In my clientele I have: a world-renowned cardiologist who remains, in retirement, in demand to lecture around the world; an orthopedic surgeon with over a hundred patents; the wife of a deceased Nobel laureate (she was also the daughter of another Nobelist); several founders of sizable companies, and even one guy who is the father of an honest-to-goodness rock star. So, in your world they may be digitally backwards…but these people have generally accomplished a lot.
Think how you’d feel if suddenly asked to perform heart surgery, find a cure for polio or perform in an arena. So…go easy on them for their lack of basic computer skills; respect them for their accomplishments. They’ll reward you for it.
Watch Your Words
A respectful relationship goes a long way. Visit them in their homes, talk to them, look them in the eye, explain what you’re doing, and do so clearly and slowly. Listen to what they’ve already tried. Repeat things without using jargon. Think twice about the words you use. Send thank you cards after your visit. You’ll really stand out from the crowd.
Regarding the words you use, I’ve had numerous clients have trouble understanding words like scroll, left-click, right-click, return/enter, WiFi, wireless, router, modem, power cord. All these might be a mystery to your older client.
Here’s a typically difficult task, however trivial it might seem. Your client is going to buy a new iPad and wants your advice. First up, cellular vs WiFi only (I’ve had more deer-in-the-headlights looks trying to explain the difference). Then, Apple ID vs Apple ID password: many people confuse the two, especially as the Apple ID is now always an email address. They seem to have a hard time understanding how an ID can be an email, and further difficulty if their Apple ID password is different from the email password that happens to be their Apple ID. You and I easily have this all straight in our minds, a typical older person doesn’t.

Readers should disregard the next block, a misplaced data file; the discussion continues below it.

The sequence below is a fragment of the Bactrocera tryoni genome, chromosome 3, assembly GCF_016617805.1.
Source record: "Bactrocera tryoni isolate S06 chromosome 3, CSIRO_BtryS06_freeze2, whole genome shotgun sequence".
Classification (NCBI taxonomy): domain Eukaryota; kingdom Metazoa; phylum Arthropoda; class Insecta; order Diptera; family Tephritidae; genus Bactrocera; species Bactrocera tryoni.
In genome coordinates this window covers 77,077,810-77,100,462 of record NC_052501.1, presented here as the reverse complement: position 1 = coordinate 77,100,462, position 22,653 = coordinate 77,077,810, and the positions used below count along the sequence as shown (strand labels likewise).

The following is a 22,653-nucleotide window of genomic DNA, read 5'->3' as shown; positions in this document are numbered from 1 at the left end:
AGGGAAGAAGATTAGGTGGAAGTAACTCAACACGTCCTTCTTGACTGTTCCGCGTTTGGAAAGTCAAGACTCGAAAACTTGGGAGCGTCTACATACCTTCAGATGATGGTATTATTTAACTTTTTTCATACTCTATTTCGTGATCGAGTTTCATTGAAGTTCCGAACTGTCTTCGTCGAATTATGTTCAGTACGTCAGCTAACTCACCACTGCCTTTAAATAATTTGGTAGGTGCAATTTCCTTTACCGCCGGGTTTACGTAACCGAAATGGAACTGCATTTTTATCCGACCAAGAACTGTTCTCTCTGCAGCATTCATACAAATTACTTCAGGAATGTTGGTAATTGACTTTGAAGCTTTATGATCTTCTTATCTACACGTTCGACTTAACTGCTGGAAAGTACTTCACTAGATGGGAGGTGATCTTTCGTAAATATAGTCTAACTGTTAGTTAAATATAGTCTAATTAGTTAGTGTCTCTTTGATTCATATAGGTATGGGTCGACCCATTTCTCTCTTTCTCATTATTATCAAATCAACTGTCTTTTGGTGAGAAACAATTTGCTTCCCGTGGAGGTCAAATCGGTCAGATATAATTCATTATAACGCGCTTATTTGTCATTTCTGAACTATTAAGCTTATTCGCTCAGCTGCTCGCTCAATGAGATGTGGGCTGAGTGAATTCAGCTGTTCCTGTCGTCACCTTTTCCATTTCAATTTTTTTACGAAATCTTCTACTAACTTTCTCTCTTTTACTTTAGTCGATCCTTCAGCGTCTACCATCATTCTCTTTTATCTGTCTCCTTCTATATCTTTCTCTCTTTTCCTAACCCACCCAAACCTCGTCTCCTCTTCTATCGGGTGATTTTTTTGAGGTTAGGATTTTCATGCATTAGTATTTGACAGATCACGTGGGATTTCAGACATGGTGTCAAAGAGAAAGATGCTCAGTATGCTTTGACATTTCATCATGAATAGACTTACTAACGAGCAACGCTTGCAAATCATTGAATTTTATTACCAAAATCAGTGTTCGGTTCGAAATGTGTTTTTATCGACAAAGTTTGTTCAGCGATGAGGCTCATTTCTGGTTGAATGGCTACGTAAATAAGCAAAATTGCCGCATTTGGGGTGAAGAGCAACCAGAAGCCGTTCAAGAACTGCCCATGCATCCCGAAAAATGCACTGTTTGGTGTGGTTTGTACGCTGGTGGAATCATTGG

Competition in kind for these clients tends to be sparse. If the category is just “computer repair,” choices abound. However, while the digital immigrant segment needs computer repairs as well, most local repair shops offer little of the following: in-home diagnosis, pick-up/delivery, explanations, listening, training/coaching, and adult conversation with no eye-rolling.
In fact, yesterday I had a new 89 year old client tell me that the first thing she noticed was that I looked her in the eye. Too many techs focus on the computer and not the user. It’s the equipment that sits between the keyboard and the chair that needs the help.
Focus On the Client
That equipment, on the chair, is your client. S/he is the person that wants to understand what the issues are, wants to learn how to do something, wants to feel somewhat in control. If you can work on that, the client will also let you do all the other geeky things you see that need doing on the computer: replacing the antivirus with a real one, tweaking the system for performance, perhaps installing a backup system, running Windows updates, replacing the HDD with SSD. In short, all the things that are really break/fix but the client didn’t know to ask about.
By working gently and respectfully with the client, you get the chance to bill for all the other things as well. Don’t forget, although it takes your valuable time to be patient and respectful with a client, most of us are billing by the hour.
What have your experiences with digital nomads been? Are you having success with this market segment? Let me know in the comments below.